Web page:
The Hueter-Volkmann law helps us understand the process of disturbance of the tensegrity system. The affected axial compression leads to the growth of plates causing scoliosis and also lowering the vertebral bone density. Under this situation, the tension on the longitudinal ligaments and annulus fibrosis increase, causing a limitation to the remodelling process of the ligaments. Finally, the increased pressure on annulus fibrosis and locked ligament remodelling give way to the process of differential growth of the human spine.

Differential growth in the human spine

Differential growth is a slow and gradual progression of permanent deformation of the spine. This mechanical phenomenon takes place due to the mismatch in elongation of two tissues connected to each other. Different experiments conducted by medical experts show that while the differential growth starts slow, it expands exponentially. An experiment conducted by Crijins and colleagues, emphasises the effect of mismatched connecting tissues and plate growth rather than Euler Buckling for differential growth leading to scoliosis.

A straight elastic rod compressed at its ends experiences an instantaneous mechanical instability known as Euler buckling. In contrast, AIS is a gradual spinal deformation process that can take months or even years to manifest. Second, a healthy vertebrate spine comprises a sequence of vertebrae. These are hinged by intervertebral discs rather than an elastic rod. The range of motion for each spinal segment includes a neutral zone of several degrees where it can bend without experiencing significant resistance.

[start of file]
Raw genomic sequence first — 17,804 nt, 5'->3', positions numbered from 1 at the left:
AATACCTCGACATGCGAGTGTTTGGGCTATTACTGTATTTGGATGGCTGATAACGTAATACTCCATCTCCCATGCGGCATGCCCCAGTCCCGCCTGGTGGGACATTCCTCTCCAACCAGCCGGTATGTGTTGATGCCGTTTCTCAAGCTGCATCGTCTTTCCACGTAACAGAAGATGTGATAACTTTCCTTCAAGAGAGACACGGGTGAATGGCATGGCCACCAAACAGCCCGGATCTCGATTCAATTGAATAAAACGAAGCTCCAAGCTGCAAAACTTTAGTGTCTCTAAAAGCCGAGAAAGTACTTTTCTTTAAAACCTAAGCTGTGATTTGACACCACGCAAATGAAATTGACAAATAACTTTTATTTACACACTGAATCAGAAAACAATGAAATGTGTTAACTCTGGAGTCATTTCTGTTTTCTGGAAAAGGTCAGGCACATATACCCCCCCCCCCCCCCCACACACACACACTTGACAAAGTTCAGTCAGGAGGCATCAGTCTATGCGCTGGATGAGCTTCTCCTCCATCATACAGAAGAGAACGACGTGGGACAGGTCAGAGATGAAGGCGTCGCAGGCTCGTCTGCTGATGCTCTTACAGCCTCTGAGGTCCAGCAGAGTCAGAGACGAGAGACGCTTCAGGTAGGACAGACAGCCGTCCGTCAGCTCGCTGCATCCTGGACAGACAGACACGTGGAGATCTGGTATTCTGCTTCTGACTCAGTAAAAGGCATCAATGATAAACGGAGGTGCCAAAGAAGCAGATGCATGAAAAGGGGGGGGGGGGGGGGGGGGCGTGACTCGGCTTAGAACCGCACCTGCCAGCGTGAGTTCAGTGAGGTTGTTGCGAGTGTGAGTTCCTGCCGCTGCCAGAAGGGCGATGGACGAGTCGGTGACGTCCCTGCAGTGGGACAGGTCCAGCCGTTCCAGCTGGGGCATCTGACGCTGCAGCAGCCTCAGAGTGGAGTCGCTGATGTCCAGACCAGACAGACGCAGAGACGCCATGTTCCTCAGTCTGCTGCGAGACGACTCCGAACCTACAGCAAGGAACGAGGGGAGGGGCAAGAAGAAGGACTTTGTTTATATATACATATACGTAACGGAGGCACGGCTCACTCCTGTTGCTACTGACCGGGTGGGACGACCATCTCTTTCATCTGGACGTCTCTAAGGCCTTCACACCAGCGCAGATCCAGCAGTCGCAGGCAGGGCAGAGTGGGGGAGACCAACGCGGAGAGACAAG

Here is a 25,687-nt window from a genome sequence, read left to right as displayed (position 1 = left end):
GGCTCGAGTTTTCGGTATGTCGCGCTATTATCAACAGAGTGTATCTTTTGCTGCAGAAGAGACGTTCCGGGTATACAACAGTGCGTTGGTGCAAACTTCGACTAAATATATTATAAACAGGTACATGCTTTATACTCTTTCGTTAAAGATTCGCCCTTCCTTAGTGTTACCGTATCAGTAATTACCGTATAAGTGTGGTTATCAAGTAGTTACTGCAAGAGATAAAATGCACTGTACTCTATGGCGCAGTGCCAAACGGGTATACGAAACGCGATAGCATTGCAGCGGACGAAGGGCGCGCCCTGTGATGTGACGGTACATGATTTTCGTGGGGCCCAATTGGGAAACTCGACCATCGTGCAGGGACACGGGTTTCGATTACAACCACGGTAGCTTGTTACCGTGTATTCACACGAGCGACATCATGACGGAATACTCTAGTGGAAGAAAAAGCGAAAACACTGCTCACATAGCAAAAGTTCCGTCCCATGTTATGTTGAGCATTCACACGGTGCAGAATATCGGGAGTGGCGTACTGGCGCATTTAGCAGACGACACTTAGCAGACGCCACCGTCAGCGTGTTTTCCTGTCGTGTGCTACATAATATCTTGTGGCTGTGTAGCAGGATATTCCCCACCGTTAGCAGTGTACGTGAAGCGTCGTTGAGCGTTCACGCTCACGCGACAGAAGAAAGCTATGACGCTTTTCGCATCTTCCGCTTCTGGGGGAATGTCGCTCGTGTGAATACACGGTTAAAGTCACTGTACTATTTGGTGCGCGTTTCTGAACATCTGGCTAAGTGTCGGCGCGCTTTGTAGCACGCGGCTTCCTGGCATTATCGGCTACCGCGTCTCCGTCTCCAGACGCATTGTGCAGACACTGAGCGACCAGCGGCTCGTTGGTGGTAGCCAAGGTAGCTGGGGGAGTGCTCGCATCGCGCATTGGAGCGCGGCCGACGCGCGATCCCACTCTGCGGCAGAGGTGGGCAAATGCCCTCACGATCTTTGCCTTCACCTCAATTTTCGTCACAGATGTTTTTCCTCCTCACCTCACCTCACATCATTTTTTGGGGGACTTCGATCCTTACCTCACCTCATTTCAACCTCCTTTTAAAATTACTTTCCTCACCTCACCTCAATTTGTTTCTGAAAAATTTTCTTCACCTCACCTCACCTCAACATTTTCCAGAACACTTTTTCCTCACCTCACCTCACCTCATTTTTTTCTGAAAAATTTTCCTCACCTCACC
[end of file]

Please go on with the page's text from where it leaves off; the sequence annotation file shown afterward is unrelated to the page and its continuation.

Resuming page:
Skeletal growth and hormones

Growth hormones like insulin and estradiol regulate the skeletal growth of the human body. But, growth can also be a mechanical force. The Hueter-Volkmann law revolves around the moderation of skeletal growth as a mechanical phenomenon. Increased compression acting on a growth plate slows bone formation; on the other hand, less compression or tension speeds it up. This phenomenon is evident in the case of AIS. So, it is believed that the wedge-shaped distortion of the vertebrae in the late stages of AIS is caused by the Hueter-Volkmann Law.

Adolescent idiopathic scoliosis patients are generally tall with low bone density and a low body mass index. Bone density plays a crucial role in skeletal growth; thus, it is connected to the Hueter Volkmann Law too. Genetic, endocrine, hormonal, and dietary factors have all been linked to bone density, but from a mechanical standpoint, the observation that AIS patients have lower bone density than age-matched controls shows that they face less mechanical loading.